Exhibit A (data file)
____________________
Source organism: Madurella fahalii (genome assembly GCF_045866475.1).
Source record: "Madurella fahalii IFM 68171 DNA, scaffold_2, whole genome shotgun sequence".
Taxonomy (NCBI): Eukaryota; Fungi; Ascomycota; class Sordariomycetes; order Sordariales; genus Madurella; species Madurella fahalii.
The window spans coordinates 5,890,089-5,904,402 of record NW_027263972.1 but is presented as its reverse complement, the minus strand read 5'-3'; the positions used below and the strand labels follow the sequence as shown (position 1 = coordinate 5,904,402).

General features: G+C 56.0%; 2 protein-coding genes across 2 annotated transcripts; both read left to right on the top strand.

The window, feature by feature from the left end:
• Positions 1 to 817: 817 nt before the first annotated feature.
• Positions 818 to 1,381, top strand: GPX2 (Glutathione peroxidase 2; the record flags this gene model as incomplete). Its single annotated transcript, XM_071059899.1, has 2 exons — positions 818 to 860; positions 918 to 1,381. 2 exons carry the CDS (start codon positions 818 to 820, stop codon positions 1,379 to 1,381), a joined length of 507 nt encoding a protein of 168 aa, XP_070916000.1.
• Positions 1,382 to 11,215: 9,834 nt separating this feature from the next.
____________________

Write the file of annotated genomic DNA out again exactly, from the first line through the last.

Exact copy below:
Source organism: Madurella fahalii (genome assembly GCF_045866475.1).
Source record: "Madurella fahalii IFM 68171 DNA, scaffold_2, whole genome shotgun sequence".
Taxonomy (NCBI): Eukaryota; Fungi; Ascomycota; class Sordariomycetes; order Sordariales; genus Madurella; species Madurella fahalii.
The window spans coordinates 5,890,089-5,904,402 of record NW_027263972.1 but is presented as its reverse complement, the minus strand read 5'-3'; the positions used below and the strand labels follow the sequence as shown (position 1 = coordinate 5,904,402).

General features: G+C 56.0%; 2 protein-coding genes across 2 annotated transcripts; both read left to right on the top strand.

The window, feature by feature from the left end:
• Positions 1 to 817: 817 nt before the first annotated feature.
• Positions 818 to 1,381, top strand: GPX2 (Glutathione peroxidase 2; the record flags this gene model as incomplete). Its single annotated transcript, XM_071059899.1, has 2 exons — positions 818 to 860; positions 918 to 1,381. 2 exons carry the CDS (start codon positions 818 to 820, stop codon positions 1,379 to 1,381), a joined length of 507 nt encoding a protein of 168 aa, XP_070916000.1.
• Positions 1,382 to 11,215: 9,834 nt separating this feature from the next.